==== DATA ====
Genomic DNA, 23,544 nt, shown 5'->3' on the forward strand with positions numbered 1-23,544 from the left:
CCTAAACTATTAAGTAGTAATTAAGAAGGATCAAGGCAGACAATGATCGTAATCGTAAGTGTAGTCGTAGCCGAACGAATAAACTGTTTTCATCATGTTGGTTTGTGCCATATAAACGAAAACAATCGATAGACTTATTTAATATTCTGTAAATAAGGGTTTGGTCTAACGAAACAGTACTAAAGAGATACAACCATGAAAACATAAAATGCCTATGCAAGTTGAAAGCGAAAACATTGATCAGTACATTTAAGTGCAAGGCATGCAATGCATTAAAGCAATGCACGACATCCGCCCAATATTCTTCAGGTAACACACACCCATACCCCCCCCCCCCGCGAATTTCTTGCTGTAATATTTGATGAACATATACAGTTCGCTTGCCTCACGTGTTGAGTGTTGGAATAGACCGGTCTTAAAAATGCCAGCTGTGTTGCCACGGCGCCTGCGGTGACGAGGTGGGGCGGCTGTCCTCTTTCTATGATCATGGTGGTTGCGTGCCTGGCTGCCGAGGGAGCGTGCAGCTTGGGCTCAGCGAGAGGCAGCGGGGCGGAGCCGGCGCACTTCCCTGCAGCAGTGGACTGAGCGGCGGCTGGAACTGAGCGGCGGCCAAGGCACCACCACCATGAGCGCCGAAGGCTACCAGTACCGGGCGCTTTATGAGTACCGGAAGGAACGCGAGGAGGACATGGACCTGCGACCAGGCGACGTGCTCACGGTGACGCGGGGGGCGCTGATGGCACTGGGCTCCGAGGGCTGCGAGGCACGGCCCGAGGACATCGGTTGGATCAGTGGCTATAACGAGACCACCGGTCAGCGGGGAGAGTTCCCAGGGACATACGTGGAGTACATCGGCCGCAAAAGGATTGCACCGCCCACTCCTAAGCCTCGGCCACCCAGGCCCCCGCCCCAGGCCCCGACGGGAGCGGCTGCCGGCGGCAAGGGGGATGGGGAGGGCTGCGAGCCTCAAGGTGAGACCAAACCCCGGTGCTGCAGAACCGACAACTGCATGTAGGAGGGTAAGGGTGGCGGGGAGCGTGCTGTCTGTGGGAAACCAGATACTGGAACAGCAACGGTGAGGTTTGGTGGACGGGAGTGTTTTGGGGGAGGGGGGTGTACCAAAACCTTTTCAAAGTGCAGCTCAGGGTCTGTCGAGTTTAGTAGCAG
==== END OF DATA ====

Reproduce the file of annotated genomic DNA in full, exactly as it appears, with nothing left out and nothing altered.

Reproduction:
Genomic DNA, 23,544 nt, shown 5'->3' on the forward strand with positions numbered 1-23,544 from the left:
CCTAAACTATTAAGTAGTAATTAAGAAGGATCAAGGCAGACAATGATCGTAATCGTAAGTGTAGTCGTAGCCGAACGAATAAACTGTTTTCATCATGTTGGTTTGTGCCATATAAACGAAAACAATCGATAGACTTATTTAATATTCTGTAAATAAGGGTTTGGTCTAACGAAACAGTACTAAAGAGATACAACCATGAAAACATAAAATGCCTATGCAAGTTGAAAGCGAAAACATTGATCAGTACATTTAAGTGCAAGGCATGCAATGCATTAAAGCAATGCACGACATCCGCCCAATATTCTTCAGGTAACACACACCCATACCCCCCCCCCCCGCGAATTTCTTGCTGTAATATTTGATGAACATATACAGTTCGCTTGCCTCACGTGTTGAGTGTTGGAATAGACCGGTCTTAAAAATGCCAGCTGTGTTGCCACGGCGCCTGCGGTGACGAGGTGGGGCGGCTGTCCTCTTTCTATGATCATGGTGGTTGCGTGCCTGGCTGCCGAGGGAGCGTGCAGCTTGGGCTCAGCGAGAGGCAGCGGGGCGGAGCCGGCGCACTTCCCTGCAGCAGTGGACTGAGCGGCGGCTGGAACTGAGCGGCGGCCAAGGCACCACCACCATGAGCGCCGAAGGCTACCAGTACCGGGCGCTTTATGAGTACCGGAAGGAACGCGAGGAGGACATGGACCTGCGACCAGGCGACGTGCTCACGGTGACGCGGGGGGCGCTGATGGCACTGGGCTCCGAGGGCTGCGAGGCACGGCCCGAGGACATCGGTTGGATCAGTGGCTATAACGAGACCACCGGTCAGCGGGGAGAGTTCCCAGGGACATACGTGGAGTACATCGGCCGCAAAAGGATTGCACCGCCCACTCCTAAGCCTCGGCCACCCAGGCCCCCGCCCCAGGCCCCGACGGGAGCGGCTGCCGGCGGCAAGGGGGATGGGGAGGGCTGCGAGCCTCAAGGTGAGACCAAACCCCGGTGCTGCAGAACCGACAACTGCATGTAGGAGGGTAAGGGTGGCGGGGAGCGTGCTGTCTGTGGGAAACCAGATACTGGAACAGCAACGGTGAGGTTTGGTGGACGGGAGTGTTTTGGGGGAGGGGGGTGTACCAAAACCTTTTCAAAGTGCAGCTCAGGGTCTGTCGAGTTTAGTAGCAG